ATHENS — The Somerset County town of Athens on Tuesday night joined the swelling ranks of communities in Maine opting for local control over food sales and production, adopting the Local Food and Community Self-Governance Ordinance.

The food sovereignty initiative was launched by 29-year-old Athens farmer, mother and schoolteacher Kassie Dwyer who said in July that it was all about sustainability, self-governance, self-sufficiency and just common sense. The ordinance affirms the right to produce, process, sell, purchase and consume local food.

“It just removes a lof of fees and licensing and gives people the freedom to sell their own products,” Dwyer told the town meeting assembly attended by 45 Athens residents.

The measure passed with no opposition.

The ordinance was modeled on state legislation passed last year, the Maine Food Sovereignty Act, which reinforces the “home rule” abilities of Maine cities and towns to regulate direct producer-to-consumer transactions within their borders, without the state stepping in.

The law means Maine consumers can buy directly from farmers and food producers without state oversight or inspection of foods including milk, cheese, yogurt, cider, applesauce, canned foods, pickles and vegetables.


The ordinance does not apply to meat and poultry, which still are regulated at the state and federal level.

According to the Local Food Rules website, there were 41 towns in Maine, as of the end of June, that so far have adopted a local ordinance allowing local farmers and other food producers to sell the foods they produce directly to consumers in town without being licensed or inspected by the state.

In Somerset County, there are now eight towns with food sovereignty initiatives. Bingham, Moscow and Solon adopted the measure in 2015. Madison followed suit in 2016, followed by Moose River, Starks and now Athens this year.

In Kennebec County, only Mount Vernon has adopted the rules, according to the Local Food Rules web site.

Dwyer said she used a template for the Athens ordinance provided by Food For Maine’s Future.

The ordinance’s purpose is to preserve the ability of individuals and communities to save and exchange seed and to produce, process, sell, purchase, and consume locally produced foods through local control while ensuring the preservation of family farms and traditional food ways through small-scale farming, food production and community social events, according to the template.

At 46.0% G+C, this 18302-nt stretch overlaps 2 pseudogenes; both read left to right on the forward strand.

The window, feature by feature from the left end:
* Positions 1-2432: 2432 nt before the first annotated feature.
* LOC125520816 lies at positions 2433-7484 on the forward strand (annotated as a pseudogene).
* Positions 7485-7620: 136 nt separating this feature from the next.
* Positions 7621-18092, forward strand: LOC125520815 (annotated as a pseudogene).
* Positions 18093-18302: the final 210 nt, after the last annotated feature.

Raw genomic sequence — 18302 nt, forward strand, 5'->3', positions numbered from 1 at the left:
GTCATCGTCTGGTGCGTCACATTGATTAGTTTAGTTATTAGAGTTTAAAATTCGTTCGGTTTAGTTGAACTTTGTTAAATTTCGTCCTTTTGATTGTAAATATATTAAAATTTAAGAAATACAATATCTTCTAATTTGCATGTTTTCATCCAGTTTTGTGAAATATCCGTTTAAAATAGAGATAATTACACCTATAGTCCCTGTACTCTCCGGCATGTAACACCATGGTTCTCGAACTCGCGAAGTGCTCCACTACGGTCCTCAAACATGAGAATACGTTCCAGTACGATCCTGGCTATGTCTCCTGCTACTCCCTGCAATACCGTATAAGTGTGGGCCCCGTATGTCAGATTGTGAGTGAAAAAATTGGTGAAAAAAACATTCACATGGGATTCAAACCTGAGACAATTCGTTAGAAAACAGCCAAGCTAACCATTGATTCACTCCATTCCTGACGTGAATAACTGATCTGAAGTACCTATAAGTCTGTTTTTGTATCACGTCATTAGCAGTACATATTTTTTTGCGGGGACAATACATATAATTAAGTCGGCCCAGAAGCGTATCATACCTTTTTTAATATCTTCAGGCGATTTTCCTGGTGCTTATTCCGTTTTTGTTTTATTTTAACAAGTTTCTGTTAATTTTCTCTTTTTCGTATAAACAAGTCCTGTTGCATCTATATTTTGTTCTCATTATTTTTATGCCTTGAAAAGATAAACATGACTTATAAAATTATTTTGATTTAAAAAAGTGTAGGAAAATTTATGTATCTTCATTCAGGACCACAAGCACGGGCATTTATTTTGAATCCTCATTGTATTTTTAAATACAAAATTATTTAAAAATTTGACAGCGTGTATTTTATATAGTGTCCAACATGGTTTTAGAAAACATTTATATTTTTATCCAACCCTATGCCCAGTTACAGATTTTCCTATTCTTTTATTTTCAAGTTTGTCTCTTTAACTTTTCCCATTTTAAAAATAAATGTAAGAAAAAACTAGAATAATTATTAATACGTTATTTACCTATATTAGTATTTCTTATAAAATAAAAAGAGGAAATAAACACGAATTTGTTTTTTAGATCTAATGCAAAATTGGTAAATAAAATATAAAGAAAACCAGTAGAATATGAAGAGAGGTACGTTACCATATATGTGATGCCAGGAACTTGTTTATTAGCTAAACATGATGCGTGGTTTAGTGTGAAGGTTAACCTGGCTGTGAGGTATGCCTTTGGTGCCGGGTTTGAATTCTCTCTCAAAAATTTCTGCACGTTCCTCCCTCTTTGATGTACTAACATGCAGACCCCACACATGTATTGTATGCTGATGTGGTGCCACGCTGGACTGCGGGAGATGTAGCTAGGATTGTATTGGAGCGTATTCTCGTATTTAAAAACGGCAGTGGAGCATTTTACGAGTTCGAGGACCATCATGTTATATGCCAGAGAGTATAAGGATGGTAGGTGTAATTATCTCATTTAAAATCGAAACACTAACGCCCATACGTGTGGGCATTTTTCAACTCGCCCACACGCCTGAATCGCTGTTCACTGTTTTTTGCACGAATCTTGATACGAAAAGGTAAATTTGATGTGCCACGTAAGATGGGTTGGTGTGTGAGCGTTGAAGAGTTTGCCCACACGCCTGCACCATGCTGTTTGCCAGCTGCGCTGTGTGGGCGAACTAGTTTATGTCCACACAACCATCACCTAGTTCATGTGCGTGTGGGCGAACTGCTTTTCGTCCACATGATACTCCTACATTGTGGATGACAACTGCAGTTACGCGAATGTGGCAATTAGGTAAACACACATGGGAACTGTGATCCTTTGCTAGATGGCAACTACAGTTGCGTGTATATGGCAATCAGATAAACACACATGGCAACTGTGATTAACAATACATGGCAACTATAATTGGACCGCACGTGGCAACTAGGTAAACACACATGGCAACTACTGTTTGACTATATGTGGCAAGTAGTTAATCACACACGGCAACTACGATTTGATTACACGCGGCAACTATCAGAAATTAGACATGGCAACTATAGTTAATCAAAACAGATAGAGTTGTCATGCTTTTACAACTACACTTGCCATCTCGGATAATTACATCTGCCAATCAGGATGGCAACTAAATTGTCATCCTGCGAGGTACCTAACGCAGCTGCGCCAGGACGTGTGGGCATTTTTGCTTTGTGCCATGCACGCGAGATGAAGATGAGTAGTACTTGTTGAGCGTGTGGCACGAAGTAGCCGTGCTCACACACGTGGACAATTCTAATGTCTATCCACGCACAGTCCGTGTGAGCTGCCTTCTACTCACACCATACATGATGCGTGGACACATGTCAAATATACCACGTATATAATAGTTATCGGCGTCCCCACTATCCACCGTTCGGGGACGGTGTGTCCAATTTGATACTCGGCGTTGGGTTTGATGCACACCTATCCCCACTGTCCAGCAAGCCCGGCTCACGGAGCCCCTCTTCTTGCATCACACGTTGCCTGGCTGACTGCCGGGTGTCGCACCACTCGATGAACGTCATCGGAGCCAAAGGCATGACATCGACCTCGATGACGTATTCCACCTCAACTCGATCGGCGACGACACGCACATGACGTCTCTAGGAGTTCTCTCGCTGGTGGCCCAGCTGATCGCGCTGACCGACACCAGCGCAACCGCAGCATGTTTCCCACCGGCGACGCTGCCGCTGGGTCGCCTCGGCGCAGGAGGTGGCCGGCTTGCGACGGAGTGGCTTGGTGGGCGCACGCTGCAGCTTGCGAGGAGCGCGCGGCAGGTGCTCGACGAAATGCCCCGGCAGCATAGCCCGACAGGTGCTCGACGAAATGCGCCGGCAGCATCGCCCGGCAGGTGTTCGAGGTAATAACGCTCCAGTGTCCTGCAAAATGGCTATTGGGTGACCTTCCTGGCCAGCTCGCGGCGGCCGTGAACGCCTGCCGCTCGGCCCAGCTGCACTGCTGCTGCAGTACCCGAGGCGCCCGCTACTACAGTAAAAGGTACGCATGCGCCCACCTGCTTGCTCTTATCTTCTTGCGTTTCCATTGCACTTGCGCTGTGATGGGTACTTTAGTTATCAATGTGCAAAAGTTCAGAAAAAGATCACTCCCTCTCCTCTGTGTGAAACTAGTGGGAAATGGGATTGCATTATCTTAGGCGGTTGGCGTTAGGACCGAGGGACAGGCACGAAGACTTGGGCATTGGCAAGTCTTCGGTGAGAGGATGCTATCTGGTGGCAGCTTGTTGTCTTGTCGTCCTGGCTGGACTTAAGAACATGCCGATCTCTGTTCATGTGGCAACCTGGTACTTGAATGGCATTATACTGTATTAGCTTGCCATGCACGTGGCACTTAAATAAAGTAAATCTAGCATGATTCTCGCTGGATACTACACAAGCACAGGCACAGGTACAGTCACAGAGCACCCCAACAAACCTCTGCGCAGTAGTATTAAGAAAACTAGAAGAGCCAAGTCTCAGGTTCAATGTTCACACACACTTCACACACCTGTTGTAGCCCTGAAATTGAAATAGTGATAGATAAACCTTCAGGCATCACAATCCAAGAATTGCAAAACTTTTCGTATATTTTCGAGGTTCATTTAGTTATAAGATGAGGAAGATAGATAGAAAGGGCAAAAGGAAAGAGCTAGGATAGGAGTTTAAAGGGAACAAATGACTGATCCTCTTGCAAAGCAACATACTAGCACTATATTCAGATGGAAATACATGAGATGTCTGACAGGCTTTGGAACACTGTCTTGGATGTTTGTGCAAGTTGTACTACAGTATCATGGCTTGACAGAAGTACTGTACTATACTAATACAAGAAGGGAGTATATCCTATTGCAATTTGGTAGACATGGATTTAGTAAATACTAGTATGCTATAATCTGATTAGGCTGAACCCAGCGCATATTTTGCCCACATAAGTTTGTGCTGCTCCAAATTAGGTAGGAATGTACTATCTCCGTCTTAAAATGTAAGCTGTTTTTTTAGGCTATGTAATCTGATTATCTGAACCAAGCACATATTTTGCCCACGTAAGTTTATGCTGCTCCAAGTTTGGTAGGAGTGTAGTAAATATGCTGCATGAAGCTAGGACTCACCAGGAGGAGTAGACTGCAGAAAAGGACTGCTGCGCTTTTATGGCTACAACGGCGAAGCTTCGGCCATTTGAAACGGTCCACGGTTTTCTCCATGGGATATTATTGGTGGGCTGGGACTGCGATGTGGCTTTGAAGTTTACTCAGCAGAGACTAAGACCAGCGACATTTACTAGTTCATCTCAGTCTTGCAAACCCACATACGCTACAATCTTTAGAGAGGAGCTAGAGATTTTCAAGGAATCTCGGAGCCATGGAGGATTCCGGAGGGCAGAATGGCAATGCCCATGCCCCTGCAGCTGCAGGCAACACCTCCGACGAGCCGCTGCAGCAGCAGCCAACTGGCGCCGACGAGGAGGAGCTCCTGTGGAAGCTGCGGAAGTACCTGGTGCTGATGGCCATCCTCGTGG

The idea also is to improve the health and well-being of local people by reducing hunger, increasing food security, and promoting self-reliance and personal responsibility. The ordinance also would enhance rural economic development and the environmental and social wealth of rural communities.

“When you go to buy at the grocery store, you don’t know where it’s coming from,” Dwyer said in July. “I think it gives people the opportunity to really know where their food comes from.”

Athens voters Tuesday night also approved a water well for the Athens Corner Store on town property, and said “OK” to an idea to make the position of road commissioner an appointive one, rather than an elective one, as it is now.

Selectmen, in a letter to the town’s Budget Committee, said that the Jewell family, which owns the Corner Store, approached the town in the spring about their water situation. They currently are supplied water from M&L Auto, which also supplies the town-owned Grange hall.

“However, due to liability issues those involved feel it would be best for the Corner Store to have their own water source,” selectmen wrote in the Sept. 18 letter to the Budget Committee.

The vote grants to H. Steven Jewell, owner of the Athens Corner Store, a permanent utility easement starting from the store property over town land and extending to land owned by TDS Inc., in a location to be decided by the selectmen for underground pipes and wiring to be placed either on town land or on land of TDS Inc.


The agreement calls for the Jewell family to pay all expenses for construction and maintenance of the easement and water well and the expenses of providing water from the well to the Grange hall building on town land.

The vote carried with just a sprinkling of opposition.

On the question of electing a town road commissioner, or having the position filled with an appointment by the three-member Board of Selectmen, voters’ reactions were mixed.

The question generated the most discussion of the night, with some claiming their right to vote was being tampered with and others insisting that if the selectmen had control over the positon, there would be more accountability, better results and an absebce of the “poplularity content” of road commissioner elections.

The town would benefit by “having three heads” looking at road problems, said Rep. Chad Grigon, of Athens.

The resignation of Dwight Weese as road commissioner this summer prompted the question.


There will be no call for nomination papers for the job in January and no election in March for the first time in memory, residents noted.

The final tally was 26 “yes” votes to change the position to appointive, and 18 “no” to keep it an elective position.

Doug Harlow — 612-2367


Comments are no longer available on this story